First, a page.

How primary insomnia may evolve in normal sleepers      

The vast majority of us experience a short term problem with sleeping at some point in our lives.  This typically results from a stressful experience – a problem with a relationship, loss of a loved one, jobs, money, health, or a host of other everyday problems we all face.

For most people, short-term acute insomnia diminishes over time as the problem is either resolved or we adapt to it in some way.  Sleep disturbances fade away completely and our natural sleep system recovers back to normal functioning.

However, for some of us, short term insomnia can evolve into a primary concern about sleeping independent of the problem that originally caused it.  In other words, worry about sleep replaces the original source of stress.  Sleep itself becomes the stressor.  When that happens, insomnia can be perpetuated by a near constant stream of worry about the idea of sleep.  This is how primary insomnia evolves for many otherwise normal people.

When worry about sleep becomes excessive, a number of unintended consequences may occur.  Many hours at night are spent awake and frustrated; so bed time understandably becomes associated with dread.  Thoughts like “Oh no, here we go again, another night of tossing and turning” are automatically connected, subconsciously, with the idea of sleeping.  Just the sight of bed triggers worry.  The thought of sleeping becomes a primary concern, a constant source of stress. 

Once worry about sleep becomes a problem in and of itself, many people inadvertently respond in ways that only worsen their ability to get a good night’s sleep. 

Such common counterproductive behaviors include:

  • Drinking alcohol before bed to get drowsy. 
  • Cutting back or eliminating exercise due to fatigue from sleeplessness.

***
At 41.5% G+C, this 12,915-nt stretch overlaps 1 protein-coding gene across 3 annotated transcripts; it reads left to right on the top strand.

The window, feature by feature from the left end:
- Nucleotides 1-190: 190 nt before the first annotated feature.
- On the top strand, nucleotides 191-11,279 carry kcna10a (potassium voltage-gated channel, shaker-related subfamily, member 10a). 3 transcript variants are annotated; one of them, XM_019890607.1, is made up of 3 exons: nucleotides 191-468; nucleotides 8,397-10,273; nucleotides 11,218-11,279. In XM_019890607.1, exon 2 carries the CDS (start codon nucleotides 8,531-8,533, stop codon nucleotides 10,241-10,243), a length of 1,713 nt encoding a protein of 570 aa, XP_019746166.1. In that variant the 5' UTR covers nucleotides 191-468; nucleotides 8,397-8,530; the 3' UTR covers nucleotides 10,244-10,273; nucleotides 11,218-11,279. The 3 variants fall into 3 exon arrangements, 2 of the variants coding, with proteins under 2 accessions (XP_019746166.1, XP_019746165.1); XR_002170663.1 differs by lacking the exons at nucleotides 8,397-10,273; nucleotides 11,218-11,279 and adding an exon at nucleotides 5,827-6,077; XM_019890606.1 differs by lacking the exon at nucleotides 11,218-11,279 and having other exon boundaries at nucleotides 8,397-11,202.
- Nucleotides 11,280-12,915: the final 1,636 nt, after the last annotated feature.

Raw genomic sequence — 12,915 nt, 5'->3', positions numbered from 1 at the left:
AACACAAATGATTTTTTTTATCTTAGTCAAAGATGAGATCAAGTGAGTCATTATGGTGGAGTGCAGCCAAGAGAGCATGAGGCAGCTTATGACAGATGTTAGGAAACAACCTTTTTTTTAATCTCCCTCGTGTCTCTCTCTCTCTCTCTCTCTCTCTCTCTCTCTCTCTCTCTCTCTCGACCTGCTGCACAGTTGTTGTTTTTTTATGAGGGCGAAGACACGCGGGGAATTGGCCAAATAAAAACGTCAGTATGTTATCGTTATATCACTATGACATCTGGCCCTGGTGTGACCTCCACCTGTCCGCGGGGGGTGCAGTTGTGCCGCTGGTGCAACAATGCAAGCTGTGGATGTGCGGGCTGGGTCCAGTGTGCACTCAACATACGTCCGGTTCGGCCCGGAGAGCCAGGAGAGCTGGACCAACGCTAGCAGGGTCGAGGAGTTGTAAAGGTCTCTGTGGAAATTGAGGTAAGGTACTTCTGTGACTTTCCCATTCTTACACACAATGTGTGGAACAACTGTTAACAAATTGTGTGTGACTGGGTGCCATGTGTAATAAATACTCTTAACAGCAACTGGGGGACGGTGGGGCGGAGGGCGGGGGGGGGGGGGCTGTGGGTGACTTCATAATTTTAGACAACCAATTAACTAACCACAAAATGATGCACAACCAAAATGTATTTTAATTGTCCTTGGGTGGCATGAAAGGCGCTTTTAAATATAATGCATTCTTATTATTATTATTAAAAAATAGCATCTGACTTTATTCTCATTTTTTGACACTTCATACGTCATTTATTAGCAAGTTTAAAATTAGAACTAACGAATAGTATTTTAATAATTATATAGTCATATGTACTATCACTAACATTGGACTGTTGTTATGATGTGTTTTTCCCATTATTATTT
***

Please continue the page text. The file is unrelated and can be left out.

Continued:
• Trying to force sleep and instead lying awake tossing and turning in frustration. 
  • Compulsively checking the clock, hour after hour, night after night, to see how much time it’s taking to fall asleep, or fall back asleep, and feeling all the worse because of it. 
  • Spending more time in bed, especially on weekends, trying to catch up on lost sleep.

Any of these sound familiar?  None of these behaviors really help, and in fact probably worsen the problem.  To successfully and permanently treat evolved or learned insomnia, you’ve got to get to the true underlying roots of the problem.


            The root causes for learned insomnia often are negative thoughts and counterproductive behaviors that undermine a good night’s sleep. 

The best way to successfully treat learned insomnia is to treat not the symptoms, the sleeplessness itself, but to get at the root causes – which commonly are negative expectations and dysfunctional behaviors that disrupt sleep. 

For many of us the solution is not that complicated.  Literally tens of millions of us have some form of primary insomnia, often unintentionally caused by thoughts and behaviors that undermine sleeping well.

Moreover, even in instances where insomnia is associated with a medical or psychiatric problem, there likely is considerable overlap with a conditioned or learned component that disrupts good sleeping. 


    Addressing these root causes is the focus of this program

Using the STS, you will become more aware of and better understand these underlying thoughts and behaviors that interfere with sleep.

Working with proven principles to counter dysfunctional thoughts and behaviors, you will steadily strengthen your mind and body’s inherent natural sleep system.  These methods have been shown to help most everyone in some form.  Using these tools and techniques, many former insomniacs have become normal sleepers again. There is every reason to believe you can too.

Let’s turn now to some basic principles about sleep.  This background knowledge will help you better understand sleep, possibly clear up some misconceptions, and help you begin to feel more confident about strengthening your own sleep system.